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Crosses Torn from Churches as China's Anti-Cross Campaign Unfazed by COVID-19 Pandemic

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The COVID-19 outbreak that spread quickly across China did not reduce the speed of the cross-demolition campaign across the communist country.

The Bitter Winter Magazine reports at least 70 crosses were removed from churches since last spring and even more have been taken down during the pandemic.

Back in February of this year, a representative of the Zhuangwu town government hired workers to remove a cross from the Three-Self Church in the village of Hexi. The representative said he thought the cross would make his superiors feel uncomfortable and he could be fired because of it.

Video of the cross being removed from a newly built church in Linfen, China. (Video courtesy: Bitter Winter Magazine/YouTube)

The church building was built 13 years ago and church leaders have followed the four requirements of the government's religion "sinicization" campaign since they were instituted in 2018.  As CBN News has reported, these rules include:

– ritually raise the national flag, often while singing the national anthem;
– teach beliefs about and promote the Chinese Constitution, laws, and regulations;
– preach and promote the "Core Socialist Values"; and
– promote "China's excellent traditional culture."

Despite complying with the government's regulations, the cross was still removed from the building.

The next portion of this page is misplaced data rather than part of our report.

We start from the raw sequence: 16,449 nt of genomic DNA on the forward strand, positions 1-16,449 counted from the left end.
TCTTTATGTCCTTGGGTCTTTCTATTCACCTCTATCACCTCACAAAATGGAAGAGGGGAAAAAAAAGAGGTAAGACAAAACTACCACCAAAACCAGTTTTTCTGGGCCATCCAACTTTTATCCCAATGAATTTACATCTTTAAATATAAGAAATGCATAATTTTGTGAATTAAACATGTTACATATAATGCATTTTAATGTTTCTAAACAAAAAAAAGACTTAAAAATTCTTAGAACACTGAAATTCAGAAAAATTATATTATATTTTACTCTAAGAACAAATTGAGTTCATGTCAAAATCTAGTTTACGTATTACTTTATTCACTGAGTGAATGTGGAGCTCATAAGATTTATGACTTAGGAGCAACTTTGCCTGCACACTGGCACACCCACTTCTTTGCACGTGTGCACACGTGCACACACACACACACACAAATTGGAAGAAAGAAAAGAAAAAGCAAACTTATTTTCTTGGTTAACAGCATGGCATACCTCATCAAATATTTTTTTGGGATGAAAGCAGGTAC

The Chinese government has also stopped all religious gatherings as a result of the coronavirus outbreak. 

"The government does not provide enough help during the epidemic but instead demolishes crosses," a local believer told Bitter Winter Magazine.

Last December, other crosses were removed from Three-Self churches in Hegang, a city located in the northeastern province of Heilongjiang. A member of the church told the magazine local authorities threatened to close down the church if the cross was not removed because "it was higher than the national flag."

Other crosses were also removed from churches that same month with local officials giving church leaders the same excuse. 

One county employee even said the crosses "were too eye-catching," and they would "attract people into the churches."

A cross was also removed from Grace Church, which is the only church for Protestants of Korean descent in Luobei. 

After its cross was removed by the local authorities, the church pastor encouraged his congregation that even though it had been physically removed from the building, "the cross cannot be taken from their hearts," according to Bitter Winter magazine.

This short video shows the cross being removed from the Grace Church building. (Video courtesy: Bitter Winter Magazine/YouTube)


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About The Author

Steve Warren is a senior multimedia producer for CBN News. Warren has worked in the news departments of television stations and cable networks across the country. In addition, he also worked as a producer-director in television production and on-air promotion. A Civil War historian, he authored the book The Second Battle of Cabin Creek: Brilliant Victory. It was the companion book to the television documentary titled Last Raid at Cabin Creek currently streaming on Amazon Prime. He holds an M.A. in Journalism from the University of Oklahoma and a B.A. in Communication from the University of